We must do more to green the infrastructure space of Africa through private sector financing. Therefore, the African Development Bank, Africa50 and partners launched the Alliance for Green Infrastructure in Africa (AGIA). It will accelerate private sector investments in renewable energy, green urban transport systems, green hydrogen, and climate-resilient infrastructure.

AGIA plans to mobilize USD 500 million of project preparation and project development financing using private equity platforms and mobilize USD 10 billion for private sector financing for green infrastructure in Africa.

The Bank is using blended financing to accelerate private investments in electricity. We are implementing with the public and private sector a USD 20 billion Desert-to-Power program to develop 10,000 megawatts of electricity using solar in the Sahel and provide electricity for 250 million people.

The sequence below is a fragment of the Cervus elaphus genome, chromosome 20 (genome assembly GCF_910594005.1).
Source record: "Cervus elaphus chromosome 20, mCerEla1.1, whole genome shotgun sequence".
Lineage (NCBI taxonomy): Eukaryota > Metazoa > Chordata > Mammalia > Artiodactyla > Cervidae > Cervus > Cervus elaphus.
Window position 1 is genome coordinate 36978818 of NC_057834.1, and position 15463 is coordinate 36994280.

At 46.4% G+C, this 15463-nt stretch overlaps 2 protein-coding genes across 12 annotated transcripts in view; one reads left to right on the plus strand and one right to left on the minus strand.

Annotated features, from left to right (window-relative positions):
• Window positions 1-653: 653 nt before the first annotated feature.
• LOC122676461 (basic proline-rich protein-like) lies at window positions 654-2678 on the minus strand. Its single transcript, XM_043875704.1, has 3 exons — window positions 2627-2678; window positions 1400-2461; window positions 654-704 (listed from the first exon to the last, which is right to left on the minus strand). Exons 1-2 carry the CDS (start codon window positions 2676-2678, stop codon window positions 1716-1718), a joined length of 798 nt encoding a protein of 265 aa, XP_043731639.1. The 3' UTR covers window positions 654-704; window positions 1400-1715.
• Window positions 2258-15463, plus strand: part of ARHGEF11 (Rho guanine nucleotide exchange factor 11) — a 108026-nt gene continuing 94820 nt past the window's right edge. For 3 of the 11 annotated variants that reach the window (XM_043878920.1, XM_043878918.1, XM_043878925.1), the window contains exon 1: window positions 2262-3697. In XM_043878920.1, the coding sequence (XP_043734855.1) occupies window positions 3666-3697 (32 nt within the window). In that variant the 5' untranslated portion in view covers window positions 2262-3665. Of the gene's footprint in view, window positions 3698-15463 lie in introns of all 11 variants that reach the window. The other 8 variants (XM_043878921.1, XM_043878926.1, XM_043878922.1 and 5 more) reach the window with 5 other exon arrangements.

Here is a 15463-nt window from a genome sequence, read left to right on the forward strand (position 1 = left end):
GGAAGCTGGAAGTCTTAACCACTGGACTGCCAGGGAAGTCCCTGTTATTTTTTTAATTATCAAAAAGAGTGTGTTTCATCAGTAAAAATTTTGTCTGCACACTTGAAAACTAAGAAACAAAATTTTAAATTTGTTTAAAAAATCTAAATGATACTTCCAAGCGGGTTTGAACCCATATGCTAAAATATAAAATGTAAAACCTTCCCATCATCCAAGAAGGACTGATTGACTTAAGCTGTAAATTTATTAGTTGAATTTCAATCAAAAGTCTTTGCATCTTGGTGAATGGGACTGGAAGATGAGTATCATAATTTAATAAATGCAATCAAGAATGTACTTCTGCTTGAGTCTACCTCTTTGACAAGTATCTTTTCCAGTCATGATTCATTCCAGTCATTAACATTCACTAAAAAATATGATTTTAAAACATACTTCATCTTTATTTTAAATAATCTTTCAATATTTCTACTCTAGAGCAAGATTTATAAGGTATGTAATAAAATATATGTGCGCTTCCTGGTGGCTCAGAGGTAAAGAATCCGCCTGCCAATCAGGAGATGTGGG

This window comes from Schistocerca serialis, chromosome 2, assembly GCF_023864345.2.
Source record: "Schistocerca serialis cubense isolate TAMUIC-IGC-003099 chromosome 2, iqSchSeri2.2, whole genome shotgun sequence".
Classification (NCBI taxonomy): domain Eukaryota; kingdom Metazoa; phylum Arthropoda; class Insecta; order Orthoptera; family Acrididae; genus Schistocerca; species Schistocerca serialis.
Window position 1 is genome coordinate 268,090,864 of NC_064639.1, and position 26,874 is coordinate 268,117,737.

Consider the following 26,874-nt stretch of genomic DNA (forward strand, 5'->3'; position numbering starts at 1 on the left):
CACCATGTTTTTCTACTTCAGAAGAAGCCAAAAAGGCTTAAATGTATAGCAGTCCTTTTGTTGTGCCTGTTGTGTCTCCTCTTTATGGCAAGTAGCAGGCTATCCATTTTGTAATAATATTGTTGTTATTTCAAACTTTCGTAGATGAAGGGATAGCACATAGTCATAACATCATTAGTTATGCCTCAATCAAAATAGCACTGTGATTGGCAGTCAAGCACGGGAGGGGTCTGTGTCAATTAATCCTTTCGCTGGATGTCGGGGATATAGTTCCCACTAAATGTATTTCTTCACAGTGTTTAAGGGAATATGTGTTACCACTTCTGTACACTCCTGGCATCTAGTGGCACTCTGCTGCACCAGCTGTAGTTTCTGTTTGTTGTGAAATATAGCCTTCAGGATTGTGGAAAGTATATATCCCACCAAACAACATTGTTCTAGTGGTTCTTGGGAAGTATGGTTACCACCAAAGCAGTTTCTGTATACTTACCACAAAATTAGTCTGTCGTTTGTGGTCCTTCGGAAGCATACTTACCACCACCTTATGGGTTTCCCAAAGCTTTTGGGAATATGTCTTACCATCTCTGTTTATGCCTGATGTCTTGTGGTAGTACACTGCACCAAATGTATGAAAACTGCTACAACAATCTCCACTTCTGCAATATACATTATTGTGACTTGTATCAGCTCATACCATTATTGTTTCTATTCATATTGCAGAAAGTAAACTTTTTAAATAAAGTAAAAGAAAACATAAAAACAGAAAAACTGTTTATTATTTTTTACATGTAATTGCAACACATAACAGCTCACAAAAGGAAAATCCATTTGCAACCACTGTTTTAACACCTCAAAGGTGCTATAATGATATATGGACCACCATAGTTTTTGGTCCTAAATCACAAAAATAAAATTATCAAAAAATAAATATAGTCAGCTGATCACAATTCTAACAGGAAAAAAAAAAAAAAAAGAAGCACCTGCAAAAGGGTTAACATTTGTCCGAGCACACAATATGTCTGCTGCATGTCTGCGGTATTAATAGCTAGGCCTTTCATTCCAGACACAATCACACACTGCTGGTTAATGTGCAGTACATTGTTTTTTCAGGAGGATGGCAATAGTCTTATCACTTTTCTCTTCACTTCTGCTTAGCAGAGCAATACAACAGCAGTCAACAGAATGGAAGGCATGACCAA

The Bank is deploying partial credit guarantees to support mobilization of private financing. A good example is our recent provision of EUR 195 million as partial credit guarantee to support the Republic of Benin to raise USD 500 million on the global capital markets.

And last week, our Board of Directors approved a USD 345 million partial credit guarantee to support Egypt to raise USD 500 million in private financing for green growth through its issuance of its first ever sustainability Panda bond.

As the world moves to transition to electric vehicles, Africa stands to be able to attract billions of dollars in private investment for greening global transport systems. That’s because Africa has 80% of the global deposits for platinum, 50% of cobalt, 40% of nickel, and substantial deposits of lithium.